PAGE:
Reliably Austin
Play Live Radio
Next Up:
0:00 0:00
Available On Air Stations

Austin will require city employees to spend more time in the office starting next year

Austin City Council member Zohaib "Zo" Qadri address city employees protesting a new telework policy going into effect next week.
Haya Panjwani
Austin City Council member Zohaib “Zo” Qadri addresses city employees protesting proposed in-person work requirements in June.

Renue Jones got comfortable working from home during the pandemic. Living 50 miles outside the city, it has also saved her a lot of time and money.

Jones said she's more productive, and her job as a contract specialist with Austin Public Health isn’t front-facing, meaning she doesn’t deal with clients face-to-face.

“If you were to call my agencies, any one of them, and ask them if I continue to give them good service, and continue to take care of them on a daily basis working from home, I guarantee they’d all tell you yes,” Jones said. “Because I am more responsive working from home and getting to their emails than I am at the office.”

So she was disturbed when interim City Manager Jesús Garza said employees like her would have to come into the office at least three days a week. Managers would have to be in person all week.

"It is imperative, in my opinion, that we work to ensure the public’s trust," he wrote in a memo over the summer. "We cannot completely do so if we are not present or responsive to their needs. With this in mind, we must address the various department policies surrounding telework.”

Garza argued it was hard to establish and maintain consistency and reliability without a uniform set of rules across all city departments. The new work policy was originally set to go into effect in October, but staff pushed back.

A desire for flexibility

Dozens of city workers rallied in front of City Hall over the summer, saying the policy disrupted the life-work balance they became accustomed to. Many said the change would significantly increase costs for child care and commuting.

“We want to ensure the City of Austin remains competitive in the workforce, and part of what the City of Austin can offer is that flexibility.”
Council Member Vanessa Fuentes

“For those of us that have been working telework for the last almost four years and been extremely efficient with serving our community and our agencies, why is it so important for them to have us back in the office?” Jones said.

Since then, the local chapter of the American Federation of State, County and Municipal Employees, which represents city employees, has been working with Garza to find a middle ground.

Council Member Vanessa Fuentes helped lead the effort to allow telework, highlighting not only the climate impact of commuting, but also the impact these changes could have on working families.

“What we heard from city workers is that they wanted to maintain flexibility,” Fuentes said. “We want to ensure the City of Austin remains competitive in the workforce, and part of what the City of Austin can offer is that flexibility.”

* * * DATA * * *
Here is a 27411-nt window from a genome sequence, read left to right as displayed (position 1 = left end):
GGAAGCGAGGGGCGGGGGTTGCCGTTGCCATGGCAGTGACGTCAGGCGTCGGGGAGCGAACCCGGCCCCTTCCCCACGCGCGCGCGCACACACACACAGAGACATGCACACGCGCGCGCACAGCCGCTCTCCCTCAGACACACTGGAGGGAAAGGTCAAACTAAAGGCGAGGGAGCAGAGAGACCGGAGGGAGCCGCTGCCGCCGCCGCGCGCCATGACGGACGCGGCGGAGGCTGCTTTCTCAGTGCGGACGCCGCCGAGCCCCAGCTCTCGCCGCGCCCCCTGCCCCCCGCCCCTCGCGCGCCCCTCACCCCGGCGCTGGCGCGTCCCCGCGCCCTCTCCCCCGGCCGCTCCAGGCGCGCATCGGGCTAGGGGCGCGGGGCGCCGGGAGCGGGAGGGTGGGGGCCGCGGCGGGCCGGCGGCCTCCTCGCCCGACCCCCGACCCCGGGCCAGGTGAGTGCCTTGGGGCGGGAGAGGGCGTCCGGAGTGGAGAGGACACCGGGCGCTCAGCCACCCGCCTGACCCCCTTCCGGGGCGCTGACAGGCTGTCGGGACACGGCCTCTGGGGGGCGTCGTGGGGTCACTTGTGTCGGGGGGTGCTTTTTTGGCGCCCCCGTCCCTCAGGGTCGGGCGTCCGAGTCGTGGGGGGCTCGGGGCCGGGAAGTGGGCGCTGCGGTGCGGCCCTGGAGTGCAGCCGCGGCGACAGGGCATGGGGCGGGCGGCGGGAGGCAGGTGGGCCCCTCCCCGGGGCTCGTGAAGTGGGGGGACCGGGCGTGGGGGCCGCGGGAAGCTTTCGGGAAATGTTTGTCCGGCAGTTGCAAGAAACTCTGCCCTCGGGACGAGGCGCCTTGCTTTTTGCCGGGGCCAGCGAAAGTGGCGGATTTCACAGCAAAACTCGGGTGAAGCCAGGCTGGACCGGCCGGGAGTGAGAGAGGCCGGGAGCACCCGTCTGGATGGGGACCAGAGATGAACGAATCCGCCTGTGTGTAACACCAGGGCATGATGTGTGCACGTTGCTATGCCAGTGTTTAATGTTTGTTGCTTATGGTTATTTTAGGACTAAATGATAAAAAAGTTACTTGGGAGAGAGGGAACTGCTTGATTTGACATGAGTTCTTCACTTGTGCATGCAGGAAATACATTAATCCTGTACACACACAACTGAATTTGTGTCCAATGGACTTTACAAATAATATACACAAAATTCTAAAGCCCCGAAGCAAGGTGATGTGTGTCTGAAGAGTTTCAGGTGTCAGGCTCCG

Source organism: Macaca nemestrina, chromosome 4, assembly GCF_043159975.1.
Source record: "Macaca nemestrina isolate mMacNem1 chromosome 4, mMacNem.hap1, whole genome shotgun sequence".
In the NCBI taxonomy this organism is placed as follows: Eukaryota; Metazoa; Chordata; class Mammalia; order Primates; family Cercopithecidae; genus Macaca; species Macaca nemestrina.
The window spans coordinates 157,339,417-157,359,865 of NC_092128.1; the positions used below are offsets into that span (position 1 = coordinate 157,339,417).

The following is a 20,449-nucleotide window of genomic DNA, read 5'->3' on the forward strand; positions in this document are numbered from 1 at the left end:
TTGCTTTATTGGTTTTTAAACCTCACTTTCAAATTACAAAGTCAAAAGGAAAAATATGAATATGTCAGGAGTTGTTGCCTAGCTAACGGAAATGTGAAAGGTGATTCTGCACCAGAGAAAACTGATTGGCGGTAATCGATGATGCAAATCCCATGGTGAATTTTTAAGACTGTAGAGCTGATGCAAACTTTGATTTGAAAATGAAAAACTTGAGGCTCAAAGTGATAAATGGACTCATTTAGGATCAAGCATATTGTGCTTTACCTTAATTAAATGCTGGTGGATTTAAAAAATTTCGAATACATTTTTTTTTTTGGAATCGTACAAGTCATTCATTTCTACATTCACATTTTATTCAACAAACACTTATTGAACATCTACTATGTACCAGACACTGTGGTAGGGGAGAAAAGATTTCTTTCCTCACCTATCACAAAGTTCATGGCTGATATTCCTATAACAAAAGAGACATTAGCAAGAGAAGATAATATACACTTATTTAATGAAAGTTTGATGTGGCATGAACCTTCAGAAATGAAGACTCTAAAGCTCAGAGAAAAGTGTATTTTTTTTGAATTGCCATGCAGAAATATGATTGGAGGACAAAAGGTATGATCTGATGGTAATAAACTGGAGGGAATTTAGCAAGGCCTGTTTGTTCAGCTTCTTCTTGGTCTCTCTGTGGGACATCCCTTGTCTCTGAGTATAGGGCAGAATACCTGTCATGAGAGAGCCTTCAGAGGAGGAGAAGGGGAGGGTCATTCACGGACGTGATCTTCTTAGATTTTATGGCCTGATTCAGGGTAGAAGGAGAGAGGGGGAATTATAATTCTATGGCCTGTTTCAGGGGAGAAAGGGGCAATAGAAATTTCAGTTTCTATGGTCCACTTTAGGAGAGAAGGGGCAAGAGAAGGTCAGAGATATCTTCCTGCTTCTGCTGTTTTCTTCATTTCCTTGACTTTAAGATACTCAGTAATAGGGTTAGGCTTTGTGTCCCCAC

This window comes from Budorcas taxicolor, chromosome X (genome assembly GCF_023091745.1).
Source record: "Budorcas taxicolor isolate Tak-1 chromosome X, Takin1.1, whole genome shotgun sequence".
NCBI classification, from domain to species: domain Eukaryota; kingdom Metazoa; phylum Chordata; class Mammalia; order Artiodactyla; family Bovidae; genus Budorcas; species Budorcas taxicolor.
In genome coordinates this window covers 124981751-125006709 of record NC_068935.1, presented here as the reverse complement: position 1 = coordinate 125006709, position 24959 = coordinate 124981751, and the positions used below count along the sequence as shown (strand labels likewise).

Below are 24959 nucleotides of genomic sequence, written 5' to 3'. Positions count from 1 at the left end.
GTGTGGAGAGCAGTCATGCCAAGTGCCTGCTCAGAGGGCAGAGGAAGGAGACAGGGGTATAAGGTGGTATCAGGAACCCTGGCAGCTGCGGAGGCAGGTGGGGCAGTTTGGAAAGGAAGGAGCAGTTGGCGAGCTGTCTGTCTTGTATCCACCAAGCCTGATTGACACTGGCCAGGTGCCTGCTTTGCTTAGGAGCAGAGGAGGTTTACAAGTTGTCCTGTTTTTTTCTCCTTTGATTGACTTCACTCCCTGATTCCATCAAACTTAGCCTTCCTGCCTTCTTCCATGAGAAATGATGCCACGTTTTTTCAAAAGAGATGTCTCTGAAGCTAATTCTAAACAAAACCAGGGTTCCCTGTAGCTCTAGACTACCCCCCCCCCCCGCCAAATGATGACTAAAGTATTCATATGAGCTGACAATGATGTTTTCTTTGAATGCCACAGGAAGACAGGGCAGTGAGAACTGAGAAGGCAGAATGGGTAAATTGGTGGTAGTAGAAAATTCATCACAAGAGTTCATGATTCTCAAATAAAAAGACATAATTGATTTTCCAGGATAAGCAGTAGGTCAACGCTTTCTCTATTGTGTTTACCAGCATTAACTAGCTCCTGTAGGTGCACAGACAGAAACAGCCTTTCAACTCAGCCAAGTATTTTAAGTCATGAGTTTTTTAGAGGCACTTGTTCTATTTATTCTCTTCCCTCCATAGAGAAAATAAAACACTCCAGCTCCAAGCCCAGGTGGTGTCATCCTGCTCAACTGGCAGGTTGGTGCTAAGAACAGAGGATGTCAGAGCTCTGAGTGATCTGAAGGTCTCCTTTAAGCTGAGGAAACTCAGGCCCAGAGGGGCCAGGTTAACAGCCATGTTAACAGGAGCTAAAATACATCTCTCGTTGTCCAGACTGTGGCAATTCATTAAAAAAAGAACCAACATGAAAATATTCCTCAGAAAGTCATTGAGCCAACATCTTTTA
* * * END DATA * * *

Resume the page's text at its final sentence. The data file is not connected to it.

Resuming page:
Some movement

Carol Guthrie, business manager for AFSCME local 1624, says the union was able to move Garza a little.

Instead of three days per week, many employees will now be required to go in at least 50% of the time over a two-week period, or five days over that time. That is one day fewer than what was originally proposed.

Austin employs more than 14,000 employees, and Guthrie says about 52% of them are eligible for telework. But some will be able to exercise that option more than others.

According to city data, nearly 7,000 workers — including those in public safety jobs, executive-level positions and front-line employees who work in animal services and public works — will not be able to telework at all. About 2,000 employees — in IT and call center jobs — will be able to work from home 80% to 100% of the time, and all other eligible staff can work the 50% schedule.

Guthrie said employees can petition to an outside committee for an exemption to the policy if they want more flexibility.

“That exemption process is really critical,” she said. “So, I think [after that process] we will have a good amount of people who will continue to telework, especially those recently hired or were hired with telework.”

Will that be enough?

Jones said many of her colleagues have quit knowing the change was coming.

Whitney Holt was one of them. Holt worked with the City of Austin for two years and was going into the office once a week.

She said she worked better and more comfortably from home, and felt adding two more days in the office was unnecessary. She found a job working in health equity with Travis County's Health and Human Services, where she can work from home as much as she likes.

“I had planned to retire with Austin,” Holt said. “But this was the deal breaker for me.”

She said the department she worked for was a little more flexible on work-from-home policies and allowed up to three days of telework before the pandemic.

“So, for a lot of folks we actually have less telework than we did before the pandemic,” Holt said.

Guthrie said the union is working to get as many people exempt as possible, but that it will take some time. Jones hopes it's quick enough to retain the hundreds of good employees who work for the city.

"I just wish that the leaders would really take into consideration the value of their staff," she said. "Despite all the adversity we've faced over the last few years, everyone has stepped up to make sure the community didn't suffer."

Jones, who applied for an exemption, said she is allowed to keep her current telework schedule until her case is ruled on.

Luz Moreno-Lozano is the Austin City Hall reporter at KUT. Got a tip? Email her at Follow her on X @LuzMorenoLozano.
Related Content